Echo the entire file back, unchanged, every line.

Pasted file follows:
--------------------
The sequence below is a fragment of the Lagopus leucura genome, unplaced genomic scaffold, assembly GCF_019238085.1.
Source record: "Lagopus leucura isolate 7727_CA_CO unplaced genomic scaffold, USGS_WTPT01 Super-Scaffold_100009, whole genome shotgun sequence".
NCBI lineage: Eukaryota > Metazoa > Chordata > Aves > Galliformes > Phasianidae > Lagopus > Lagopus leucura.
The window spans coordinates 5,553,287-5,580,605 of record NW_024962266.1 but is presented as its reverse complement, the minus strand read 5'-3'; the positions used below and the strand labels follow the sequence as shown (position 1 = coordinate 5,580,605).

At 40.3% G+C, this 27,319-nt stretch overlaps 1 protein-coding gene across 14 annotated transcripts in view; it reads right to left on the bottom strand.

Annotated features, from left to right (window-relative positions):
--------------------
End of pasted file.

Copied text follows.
The sequence below is a fragment of the Lagopus leucura genome, unplaced genomic scaffold, assembly GCF_019238085.1.
Source record: "Lagopus leucura isolate 7727_CA_CO unplaced genomic scaffold, USGS_WTPT01 Super-Scaffold_100009, whole genome shotgun sequence".
NCBI lineage: Eukaryota > Metazoa > Chordata > Aves > Galliformes > Phasianidae > Lagopus > Lagopus leucura.
The window spans coordinates 5,553,287-5,580,605 of record NW_024962266.1 but is presented as its reverse complement, the minus strand read 5'-3'; the positions used below and the strand labels follow the sequence as shown (position 1 = coordinate 5,580,605).

At 40.3% G+C, this 27,319-nt stretch overlaps 1 protein-coding gene across 14 annotated transcripts in view; it reads right to left on the bottom strand.

Annotated features, from left to right (window-relative positions):